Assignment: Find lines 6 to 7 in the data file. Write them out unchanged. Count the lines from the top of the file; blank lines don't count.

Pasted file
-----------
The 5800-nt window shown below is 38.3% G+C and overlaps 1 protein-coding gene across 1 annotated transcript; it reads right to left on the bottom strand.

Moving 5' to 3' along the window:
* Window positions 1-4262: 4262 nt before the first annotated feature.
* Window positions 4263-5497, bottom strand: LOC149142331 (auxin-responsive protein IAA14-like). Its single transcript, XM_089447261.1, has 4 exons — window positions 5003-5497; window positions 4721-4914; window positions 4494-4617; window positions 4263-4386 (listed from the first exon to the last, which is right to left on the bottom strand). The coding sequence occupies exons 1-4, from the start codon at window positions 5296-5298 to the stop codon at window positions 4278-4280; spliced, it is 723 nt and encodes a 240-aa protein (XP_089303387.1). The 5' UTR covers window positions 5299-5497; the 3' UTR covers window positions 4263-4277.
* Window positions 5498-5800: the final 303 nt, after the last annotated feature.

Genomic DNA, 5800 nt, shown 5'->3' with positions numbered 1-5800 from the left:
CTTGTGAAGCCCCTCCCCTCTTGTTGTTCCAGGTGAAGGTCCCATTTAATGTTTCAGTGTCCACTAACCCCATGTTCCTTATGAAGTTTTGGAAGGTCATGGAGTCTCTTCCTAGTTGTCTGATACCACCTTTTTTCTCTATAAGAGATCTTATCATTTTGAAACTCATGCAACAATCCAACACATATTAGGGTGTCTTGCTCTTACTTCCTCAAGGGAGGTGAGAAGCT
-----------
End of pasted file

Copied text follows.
Genomic DNA, 5800 nt, shown 5'->3' with positions numbered 1-5800 from the left:
CTTGTGAAGCCCCTCCCCTCTTGTTGTTCCAGGTGAAGGTCCCATTTAATGTTTCAGTGTCCACTAACCCCATGTTCCTTATGAAGTTTTGGAAGGTCATGGAGTCTCTTCCTAGTTGTCTGATACCACCTTTTTTCTCTATAAGAGATCTTATCATTTTGAAACTCATGCAACAATCCAACACATATTAGGGTGTCTTGCTCTTACTTCCTCAAGGGAGGTGAGAAGCT